Arizona State University Art Museum

Tempe, AZ

602-965-2757

http://asuam.fa.asu.edu/



 

Screenshots: Jon Haddock

September 2 - November 4, 2000

 

A series of drawings from an isometric perspective, in the style of a computer game, are the new body of work in Jon Haddock's exhibition "Screenshots." The subject of each drawing is the image, or images, that created a popular cultural event. Historical events like the assassination of Martin Luther King Jr. at the Lorraine Motel are used interchangeably with fictionalized events like the death of Fredo scene from "The Godfather: Part II," questioning the role and influence of the image in today's technology-driven society.

"Screenshots" is a project by Jon Haddock for the exhibition "No Absolutes." "No Absolutes" includes the work of regional artists Robert Adams (Phoenix), Connie Arismendi (Texas), Colin Cook (Southern California), Kim Cridler (Tempe), Luis Gutierrez (Texas), Jon Haddock (Tempe), Leslie Hill and Helen Paris (Tempe and London), Craig Smith (Phoenix), and Joe Willie Smith (Phoenix). (left: Jon Haddock, The Lorraine Motel, digital c-print, 24 x 31.5 inches, courtesy of the artist.

Jon Haddock received his BFA from Arizona State University in 1986 and went on to receive an MFA and MA from the University of Iowa. He has recently exhibited at Roberts and Tilton in Los Angeles, Rena Bransten in San Francisco and Howard House in Seattle.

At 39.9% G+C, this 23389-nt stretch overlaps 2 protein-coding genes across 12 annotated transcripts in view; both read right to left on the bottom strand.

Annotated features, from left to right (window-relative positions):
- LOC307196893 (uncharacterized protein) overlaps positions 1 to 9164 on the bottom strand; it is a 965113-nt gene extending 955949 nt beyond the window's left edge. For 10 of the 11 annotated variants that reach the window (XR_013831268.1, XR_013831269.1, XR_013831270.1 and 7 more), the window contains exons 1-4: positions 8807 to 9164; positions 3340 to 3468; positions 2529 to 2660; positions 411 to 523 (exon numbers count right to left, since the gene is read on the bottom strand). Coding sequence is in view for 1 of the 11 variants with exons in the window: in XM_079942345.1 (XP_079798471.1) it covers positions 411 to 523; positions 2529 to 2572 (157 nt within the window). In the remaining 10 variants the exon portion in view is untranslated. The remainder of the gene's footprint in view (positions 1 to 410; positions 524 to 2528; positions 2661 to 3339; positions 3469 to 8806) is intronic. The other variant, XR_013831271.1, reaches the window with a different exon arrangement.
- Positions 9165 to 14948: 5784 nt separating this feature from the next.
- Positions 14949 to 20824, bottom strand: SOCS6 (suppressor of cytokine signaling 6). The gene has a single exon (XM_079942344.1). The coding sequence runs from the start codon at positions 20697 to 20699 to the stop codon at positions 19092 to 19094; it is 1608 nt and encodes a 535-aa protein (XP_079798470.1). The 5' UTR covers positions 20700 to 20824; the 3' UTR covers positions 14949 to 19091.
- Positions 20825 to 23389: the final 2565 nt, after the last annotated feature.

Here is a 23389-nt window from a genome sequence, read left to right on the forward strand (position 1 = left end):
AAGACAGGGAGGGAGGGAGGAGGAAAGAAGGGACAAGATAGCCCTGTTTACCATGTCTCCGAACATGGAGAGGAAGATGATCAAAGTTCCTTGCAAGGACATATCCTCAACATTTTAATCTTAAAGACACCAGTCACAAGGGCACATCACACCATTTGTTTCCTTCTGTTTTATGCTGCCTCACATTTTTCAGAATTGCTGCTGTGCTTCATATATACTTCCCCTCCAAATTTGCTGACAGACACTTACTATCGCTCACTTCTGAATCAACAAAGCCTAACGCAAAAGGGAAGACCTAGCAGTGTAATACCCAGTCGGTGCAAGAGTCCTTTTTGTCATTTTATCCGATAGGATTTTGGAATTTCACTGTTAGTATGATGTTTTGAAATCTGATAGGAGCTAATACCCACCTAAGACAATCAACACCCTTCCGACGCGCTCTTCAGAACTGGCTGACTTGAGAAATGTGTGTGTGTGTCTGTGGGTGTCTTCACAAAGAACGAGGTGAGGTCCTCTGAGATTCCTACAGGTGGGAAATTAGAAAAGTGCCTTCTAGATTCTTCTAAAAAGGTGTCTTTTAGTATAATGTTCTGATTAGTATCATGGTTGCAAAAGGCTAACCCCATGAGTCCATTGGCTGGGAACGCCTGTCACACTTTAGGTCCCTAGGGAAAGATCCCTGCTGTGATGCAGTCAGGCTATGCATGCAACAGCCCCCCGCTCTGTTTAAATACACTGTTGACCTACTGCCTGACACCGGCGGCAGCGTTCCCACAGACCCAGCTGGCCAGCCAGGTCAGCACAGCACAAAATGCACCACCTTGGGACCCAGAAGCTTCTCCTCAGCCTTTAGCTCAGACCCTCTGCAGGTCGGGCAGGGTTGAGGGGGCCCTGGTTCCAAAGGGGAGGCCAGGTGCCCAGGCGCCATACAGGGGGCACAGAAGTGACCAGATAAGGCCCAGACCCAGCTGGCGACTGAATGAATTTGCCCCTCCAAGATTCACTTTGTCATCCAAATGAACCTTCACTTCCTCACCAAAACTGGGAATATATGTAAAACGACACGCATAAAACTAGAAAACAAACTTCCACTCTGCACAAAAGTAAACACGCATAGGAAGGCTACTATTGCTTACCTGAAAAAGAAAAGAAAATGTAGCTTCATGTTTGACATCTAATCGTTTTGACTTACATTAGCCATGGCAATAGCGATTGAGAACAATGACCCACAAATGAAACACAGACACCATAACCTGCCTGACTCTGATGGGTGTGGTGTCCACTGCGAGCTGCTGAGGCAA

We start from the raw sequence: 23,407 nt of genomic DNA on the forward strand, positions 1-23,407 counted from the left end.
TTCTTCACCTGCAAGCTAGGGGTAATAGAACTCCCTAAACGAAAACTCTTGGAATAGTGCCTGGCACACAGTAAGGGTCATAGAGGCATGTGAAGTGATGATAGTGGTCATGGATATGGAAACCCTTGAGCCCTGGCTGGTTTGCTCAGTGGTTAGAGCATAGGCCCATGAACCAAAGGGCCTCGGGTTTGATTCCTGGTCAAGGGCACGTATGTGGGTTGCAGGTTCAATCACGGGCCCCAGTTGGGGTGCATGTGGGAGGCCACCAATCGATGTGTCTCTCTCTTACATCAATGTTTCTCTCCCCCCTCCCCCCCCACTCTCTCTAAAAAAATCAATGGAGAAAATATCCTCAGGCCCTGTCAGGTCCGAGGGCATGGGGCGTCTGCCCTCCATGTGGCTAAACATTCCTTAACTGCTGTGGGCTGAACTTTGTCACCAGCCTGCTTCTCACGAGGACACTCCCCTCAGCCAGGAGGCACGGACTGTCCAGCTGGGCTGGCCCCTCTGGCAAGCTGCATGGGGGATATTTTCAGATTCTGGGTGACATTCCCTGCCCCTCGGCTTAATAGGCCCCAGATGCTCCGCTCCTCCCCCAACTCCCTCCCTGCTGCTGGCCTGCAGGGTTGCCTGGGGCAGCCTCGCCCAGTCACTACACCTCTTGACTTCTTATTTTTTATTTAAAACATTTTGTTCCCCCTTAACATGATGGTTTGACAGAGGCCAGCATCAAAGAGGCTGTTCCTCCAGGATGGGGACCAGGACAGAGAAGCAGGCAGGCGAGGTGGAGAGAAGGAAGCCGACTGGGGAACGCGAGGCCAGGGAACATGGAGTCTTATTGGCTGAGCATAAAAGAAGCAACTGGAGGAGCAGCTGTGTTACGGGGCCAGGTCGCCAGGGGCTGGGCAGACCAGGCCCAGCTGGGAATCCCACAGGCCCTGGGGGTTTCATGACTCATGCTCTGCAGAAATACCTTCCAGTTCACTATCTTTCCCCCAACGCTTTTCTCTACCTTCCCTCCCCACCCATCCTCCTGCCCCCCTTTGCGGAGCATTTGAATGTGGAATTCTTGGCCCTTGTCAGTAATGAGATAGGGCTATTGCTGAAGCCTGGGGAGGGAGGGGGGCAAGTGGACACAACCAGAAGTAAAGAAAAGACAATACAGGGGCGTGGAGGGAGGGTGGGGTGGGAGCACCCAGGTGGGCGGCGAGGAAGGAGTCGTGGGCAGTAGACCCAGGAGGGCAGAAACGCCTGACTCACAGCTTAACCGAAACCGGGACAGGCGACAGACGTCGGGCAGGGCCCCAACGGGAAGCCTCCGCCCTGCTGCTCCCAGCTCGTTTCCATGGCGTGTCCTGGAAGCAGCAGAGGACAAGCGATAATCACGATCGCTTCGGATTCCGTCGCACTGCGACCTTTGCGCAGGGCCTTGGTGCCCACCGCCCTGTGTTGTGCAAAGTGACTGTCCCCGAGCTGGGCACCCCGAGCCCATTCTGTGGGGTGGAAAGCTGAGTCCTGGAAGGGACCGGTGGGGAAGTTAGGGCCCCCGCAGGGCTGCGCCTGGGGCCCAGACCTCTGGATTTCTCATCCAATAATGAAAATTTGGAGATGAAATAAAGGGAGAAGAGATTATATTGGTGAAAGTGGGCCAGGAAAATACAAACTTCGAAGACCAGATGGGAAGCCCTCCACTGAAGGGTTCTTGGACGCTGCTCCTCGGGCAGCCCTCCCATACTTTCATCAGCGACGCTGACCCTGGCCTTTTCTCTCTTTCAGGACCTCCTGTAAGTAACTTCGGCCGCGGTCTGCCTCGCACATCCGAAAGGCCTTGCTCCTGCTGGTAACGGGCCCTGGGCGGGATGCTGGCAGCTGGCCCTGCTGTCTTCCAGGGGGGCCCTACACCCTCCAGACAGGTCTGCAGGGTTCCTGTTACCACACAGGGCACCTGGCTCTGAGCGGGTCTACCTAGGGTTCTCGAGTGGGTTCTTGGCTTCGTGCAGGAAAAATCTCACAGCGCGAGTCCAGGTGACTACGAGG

Read more about the Arizona State University Art Museum in Resource Library Magazine

Please click on thumbnail images bordered by a red line to see enlargements.

Links to sources of information outside of our web site are provided only as referrals for your further consideration. Please use due diligence in judging the quality of information contained in these and all other web sites. Information from linked sources may be inaccurate or out of date. TFAO neither recommends or endorses these referenced organizations. Although TFAO includes links to other web sites, it takes no responsibility for the content or information contained on those other sites, nor exerts any editorial or other control over them. For more information on evaluating web pages see TFAO's General Resources section in Online Resources for Collectors and Students of Art History.


This page was originally published in Resource Library Magazine. Please see Resource Library's Overview section for more information. rev. 3/23/11

Search Resource Library for thousands of articles and essays on American art.

Copyright 2011 Traditional Fine Arts Organization, Inc., an Arizona nonprofit corporation. All rights reserved.